We like to do our bit to encourage a love of reading and discussion of thought-provoking books with our Book Club in a Box. And what better title than The Weekend, the brilliant new novel from Charlotte Wood, acclaimed author of The Natural Way of Things.
People went on about death bringing friends together, but it wasn't true. The graveyard, the stony dirt - that's what it was like now ... Despite the three women knowing each other better than their own siblings, Sylvie's death had opened up strange caverns of distance between them.
Four older women have a lifelong friendship of the best kind: loving, practical, frank and steadfast. But when Sylvie dies, the ground shifts dangerously for the remaining three. Can they survive together without her?
They are Jude, a once-famous restaurateur, Wendy, an acclaimed public intellectual, and Adele, a renowned actress now mostly out of work. Struggling to recall exactly why they've remained close all these years, the grieving women gather for Christmas at Sylvie's old beach house - not for festivities, but to clean the place out before it is sold.
Without Sylvie to maintain the group's delicate equilibrium, frustrations build and painful memories press in. Fraying tempers, an elderly dog, unwelcome guests and too much wine collide in a storm that brings long-buried hurts to the surface - and threatens to sweep away their friendship for good.
The Weekend explores growing old and growing up, and what happens when we're forced to uncover the lies we tell ourselves. Sharply observed and excruciatingly funny, this is a jewel of a book: a celebration of tenderness and friendship that is nothing short of a masterpiece.
Bruny by Heather Rose - ECT (East Coast Tasmania) St Helens
The Unforgiving City by Maggie Joel - The Spent Hens
Where the Dead Go by Sarah Bailey - The Timeout Bookclub
The Nancys by R.W.R. McDonald - The Second Thursday Book Club
The Electric Hotel by Dominic Smith - The Coonara Bookgroup
Life Before by Carmel Reilly - The Book is Better BookClub
The True Story of Maddie Bright by Mary-Rose MacColl - Victoria's Bookclub
Islands by Peggy Frew - STFU Reading Society
Small Blessings by Emily Brewin - The Mothers Rebranded Book Club
The Promised Land by Barry Maitland - The Maitland Group 9
Unsheltered by Barbara Kingsolver - The Beaconsfield Book Club
Cedar Valley by Holly Throsby - The Perhaps Book Club
The Wolf Hour by Sarah Myles - The Claremont Village Book Club
Scrublands by Chris Hammer - The 2nd Favourite Book Club
We See the Stars by Kate Van Hooft - The Page Turners Book Group
Bluebottle by Belinda Castles - The Wild Readers: Adelaide
Eleanor's Secret by Caroline Beecham - BFG: Books, Food, Glasses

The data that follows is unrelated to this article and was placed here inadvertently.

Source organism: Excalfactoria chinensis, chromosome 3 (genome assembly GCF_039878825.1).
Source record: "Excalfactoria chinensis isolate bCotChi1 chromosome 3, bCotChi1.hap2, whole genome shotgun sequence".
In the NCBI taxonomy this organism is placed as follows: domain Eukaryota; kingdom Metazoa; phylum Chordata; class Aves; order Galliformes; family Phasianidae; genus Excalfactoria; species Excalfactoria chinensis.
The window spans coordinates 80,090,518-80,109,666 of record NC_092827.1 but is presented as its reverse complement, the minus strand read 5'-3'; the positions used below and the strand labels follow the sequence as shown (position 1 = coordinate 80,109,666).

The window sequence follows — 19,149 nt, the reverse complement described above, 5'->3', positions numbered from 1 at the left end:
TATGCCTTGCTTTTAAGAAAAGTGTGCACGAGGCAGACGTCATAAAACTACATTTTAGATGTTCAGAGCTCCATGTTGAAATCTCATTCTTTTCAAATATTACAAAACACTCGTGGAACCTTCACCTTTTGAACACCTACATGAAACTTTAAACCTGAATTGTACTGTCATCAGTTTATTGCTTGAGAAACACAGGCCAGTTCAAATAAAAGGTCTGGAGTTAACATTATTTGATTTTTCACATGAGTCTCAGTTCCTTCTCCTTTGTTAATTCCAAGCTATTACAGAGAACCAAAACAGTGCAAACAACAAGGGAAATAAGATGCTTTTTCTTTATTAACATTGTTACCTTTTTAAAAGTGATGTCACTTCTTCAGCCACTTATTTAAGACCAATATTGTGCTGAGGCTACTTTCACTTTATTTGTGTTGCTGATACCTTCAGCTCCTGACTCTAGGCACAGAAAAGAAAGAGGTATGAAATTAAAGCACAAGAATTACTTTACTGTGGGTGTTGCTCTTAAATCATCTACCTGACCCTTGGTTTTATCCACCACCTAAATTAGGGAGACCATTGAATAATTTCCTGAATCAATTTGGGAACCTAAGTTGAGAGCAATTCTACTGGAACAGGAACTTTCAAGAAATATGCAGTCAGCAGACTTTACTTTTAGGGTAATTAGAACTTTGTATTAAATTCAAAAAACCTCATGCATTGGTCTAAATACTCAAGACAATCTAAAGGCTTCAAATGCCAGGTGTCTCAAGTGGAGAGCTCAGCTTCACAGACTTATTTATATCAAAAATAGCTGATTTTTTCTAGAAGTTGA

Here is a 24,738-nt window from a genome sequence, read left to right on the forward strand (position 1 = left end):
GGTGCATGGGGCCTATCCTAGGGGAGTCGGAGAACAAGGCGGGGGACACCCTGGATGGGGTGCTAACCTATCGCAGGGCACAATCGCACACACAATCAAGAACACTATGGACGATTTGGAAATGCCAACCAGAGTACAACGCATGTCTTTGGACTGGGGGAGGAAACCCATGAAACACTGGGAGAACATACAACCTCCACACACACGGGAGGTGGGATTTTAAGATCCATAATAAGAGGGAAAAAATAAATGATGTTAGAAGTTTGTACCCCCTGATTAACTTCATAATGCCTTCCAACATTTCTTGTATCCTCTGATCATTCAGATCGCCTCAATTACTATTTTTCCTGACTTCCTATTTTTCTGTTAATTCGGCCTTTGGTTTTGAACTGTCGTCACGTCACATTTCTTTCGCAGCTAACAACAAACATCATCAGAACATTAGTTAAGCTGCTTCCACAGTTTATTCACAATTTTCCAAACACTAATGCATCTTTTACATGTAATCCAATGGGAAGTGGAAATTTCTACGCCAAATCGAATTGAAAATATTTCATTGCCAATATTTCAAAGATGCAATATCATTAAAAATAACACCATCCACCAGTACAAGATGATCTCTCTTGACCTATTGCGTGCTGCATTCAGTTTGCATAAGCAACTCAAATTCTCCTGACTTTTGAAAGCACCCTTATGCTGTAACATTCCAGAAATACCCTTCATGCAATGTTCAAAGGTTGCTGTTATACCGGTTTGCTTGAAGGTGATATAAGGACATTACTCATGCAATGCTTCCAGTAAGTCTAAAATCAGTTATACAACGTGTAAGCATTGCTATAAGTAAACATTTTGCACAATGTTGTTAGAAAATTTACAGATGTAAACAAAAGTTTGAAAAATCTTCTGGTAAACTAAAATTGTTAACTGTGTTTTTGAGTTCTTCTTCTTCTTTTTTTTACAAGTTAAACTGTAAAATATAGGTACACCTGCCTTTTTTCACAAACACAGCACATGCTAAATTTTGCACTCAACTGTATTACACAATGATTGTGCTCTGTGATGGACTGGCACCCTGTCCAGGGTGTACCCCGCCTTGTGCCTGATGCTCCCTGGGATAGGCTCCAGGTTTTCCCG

Three Gold Coins by Josephine Moon - Mums Who Read
The Passengers by Eleanor Limprecht – Lorraine’s Ladies
Sign by Colin Dray – The Book Chat Lunch Club
Into The World by Stephanie Parkyn – Feminist Fantasy Bookclub
The Last Hours by Minette Walters – the Working and Weary Bookclub
The Life to Come by Michelle de Kretser – Word Salad - The Big Book Club
The Choke by Sofie Laguna – Non-Arduous Book Club
The Way Back by Kylie Ladd – Perth WA Writerly Bookclub
Forgotten by Nicole Trope – The View St Readers
See You In September by Charity Norman – Book Clubbers Sutherland Shire
The Midsummer Garden by Kirsty Manning – Black Jo's Bodacious Book Group
'Charlotte Wood’s new novel, The Weekend, is her best work yet. It is also one of the best novels of the year ... Wood is a writer who is majestically in control.'
'This is a mightily accomplished work. Wood has created an intricate evocation of these anxious lives. Her central preoccupation are the questions: What have I lived for? What have I done with my one precious life?'
"[Wood is] armed with a new kind of writerly fearlessness: about style, about the nature of crisis, and about frank and memorable depictions of human behaviour and thought ... This richly textured novel is about so many things that it’s hard to do justice to all of them. Ideas about friendship, ageing and grief keep sliding kaleidoscopically in and out of focus. But there’s something even deeper going on, something about existence itself, that circles around the ancient dog Finn. ... Wood’s technique in this novel is masterly."
'I read Charlotte Wood’s new novel, The Weekend, last Sunday, in one sitting. Here’s my verdict: wow, wow, wow, wow, wow.
This is Wood’s greatest novel yet, and that’s saying something considering its predecessors.'
'The Weekend is more Big Chill than Handmaid’s Tale, with a dash of Big Little Lies and an echo of Atwood’s The Robber Bride. Wood uses the classic theatrical set-up of a house party to concentrate tension in a tight space ... [it] is perhaps a more serious comedy than Wood originally intended because she can’t help seeing vulnerability and injustice. ...There’s a feast of ideas for friends and book clubs to discuss. The Weekend is a novel about decluttering and real estate, about the geometry of friendship, about sexual politics, and about how we change, survive and ultimately die. Wood has captured the zeitgeist again, with a mature ease that entertains even as it nudges our prejudices.'
'Wood’s writing continues to grow in assurance with each new work: never fussy, but grounded, and intensely physical ... For Jude, Wendy and Adele, the sense of possibility, of opening up, of not being done yet, does not disappear with age – and why would it? Notwithstanding the indignities inflicted upon them, and assumptions made about them, solely because of their age, Wood has introduced us to three striving, difficult, vulnerable and engaging women, who are all very much alive.'